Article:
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Dreamliner jet's secret bedrooms where aircraft crew sleep above passengers' heads

Mirror logo Mirror 19/4/2017 Nigel Thompson

Qantas Dreamliner. © AAP Image/Qantas Qantas Dreamliner. If you ever get to fly on a Boeing Dreamliner jet, have a think what’s above your head. Passengers’ hand luggage in the overhead bins? Of course.

But there may be flight and cabin crew slumbering away right on top of you too.

The 787 can fly huge distances – Aussie carrier Qantas begins a direct 17hr, 9,061-mile London to Perth service in 2018.

And on these longer trips, the crew are required to take rest breaks.

The secret bedroom for Dreamliner aircraft crew is at the rear above the main cabin

The secret bedroom for Dreamliner aircraft crew is at the rear above the main cabin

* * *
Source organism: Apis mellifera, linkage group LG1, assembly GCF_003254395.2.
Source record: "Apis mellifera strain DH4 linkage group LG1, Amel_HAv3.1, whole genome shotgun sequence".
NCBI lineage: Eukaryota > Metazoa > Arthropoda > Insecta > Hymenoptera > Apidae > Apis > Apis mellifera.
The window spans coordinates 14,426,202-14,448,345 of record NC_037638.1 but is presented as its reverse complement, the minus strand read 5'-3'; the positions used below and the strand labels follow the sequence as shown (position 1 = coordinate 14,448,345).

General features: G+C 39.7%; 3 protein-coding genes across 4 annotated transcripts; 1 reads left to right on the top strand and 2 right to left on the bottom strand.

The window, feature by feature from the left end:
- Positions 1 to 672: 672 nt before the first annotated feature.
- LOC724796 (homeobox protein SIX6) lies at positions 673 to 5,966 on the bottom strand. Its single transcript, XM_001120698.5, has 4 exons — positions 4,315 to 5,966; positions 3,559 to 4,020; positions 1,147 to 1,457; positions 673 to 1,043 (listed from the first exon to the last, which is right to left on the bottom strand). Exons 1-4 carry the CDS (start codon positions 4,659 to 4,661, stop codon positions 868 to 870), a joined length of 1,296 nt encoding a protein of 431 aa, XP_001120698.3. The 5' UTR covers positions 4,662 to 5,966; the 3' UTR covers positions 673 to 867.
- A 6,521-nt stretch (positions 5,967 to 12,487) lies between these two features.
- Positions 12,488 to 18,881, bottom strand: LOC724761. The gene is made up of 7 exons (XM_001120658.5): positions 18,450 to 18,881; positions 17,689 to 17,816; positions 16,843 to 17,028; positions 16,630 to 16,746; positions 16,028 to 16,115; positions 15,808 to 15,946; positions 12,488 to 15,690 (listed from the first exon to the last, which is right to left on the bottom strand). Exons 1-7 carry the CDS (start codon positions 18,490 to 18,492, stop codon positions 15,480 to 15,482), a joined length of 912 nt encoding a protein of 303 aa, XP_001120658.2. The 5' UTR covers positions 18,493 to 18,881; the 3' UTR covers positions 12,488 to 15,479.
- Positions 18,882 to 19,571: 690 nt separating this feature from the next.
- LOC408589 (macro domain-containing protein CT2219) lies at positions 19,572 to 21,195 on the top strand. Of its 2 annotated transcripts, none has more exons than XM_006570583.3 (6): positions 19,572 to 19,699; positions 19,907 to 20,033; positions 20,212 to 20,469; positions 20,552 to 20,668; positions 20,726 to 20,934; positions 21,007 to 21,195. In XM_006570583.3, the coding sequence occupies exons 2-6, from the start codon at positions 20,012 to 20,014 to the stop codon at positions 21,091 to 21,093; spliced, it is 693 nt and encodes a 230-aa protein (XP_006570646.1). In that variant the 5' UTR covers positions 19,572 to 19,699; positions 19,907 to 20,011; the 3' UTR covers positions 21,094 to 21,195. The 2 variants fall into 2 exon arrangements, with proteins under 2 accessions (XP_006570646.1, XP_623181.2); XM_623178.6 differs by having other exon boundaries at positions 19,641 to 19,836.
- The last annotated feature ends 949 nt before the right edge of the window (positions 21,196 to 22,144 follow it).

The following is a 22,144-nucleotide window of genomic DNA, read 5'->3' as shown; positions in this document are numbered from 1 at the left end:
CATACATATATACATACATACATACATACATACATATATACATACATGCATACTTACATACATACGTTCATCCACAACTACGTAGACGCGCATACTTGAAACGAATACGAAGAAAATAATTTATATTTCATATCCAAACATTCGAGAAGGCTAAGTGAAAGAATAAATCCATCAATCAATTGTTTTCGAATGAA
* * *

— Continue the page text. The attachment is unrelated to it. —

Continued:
© Provided by Trinity Mirror Shared Services Limited
So where do they go to escape the hubbub of the passenger cabin? Welcome to the secret stairway to their sleeping sanctuary in the skies…

At the front of the Dreamliner, by the cockpit, and at the rear by the loos, are doors you’d hardly notice, secured with keypad locks.

These open on stairs up to special compartments above the main cabin, with beds for the crews to snooze. When British Airways boss Alex Cruz held a press conference last week on a Boeing 787-9 Dreamliner at 41,000ft over Scotland, I was given rare access to these fascinating hidden Crew Rest Compartments.

The rear one has three beds separated by heavy curtains, with two more in front – plus a business class seat for the pilots to relax in.

The first impression is how low and cramped the windowless bedrooms are – it must be unnerving in turbulence. Each bed has a safety belt and emergency oxygen. And you’d have to remember not to sit upright when you wake or you’d crack your head. It's fairly spartan, but it’s still better than a seat back in row Z in economy!

Hatches under the mattresses let the crew drop into the main cabin in an emergency. So if you ever see a crew member come through the ceiling, it’s possibly not good news.

Oh, and BA’s policy is one crew member only per bed – so it’s very much smile high, not mile high…

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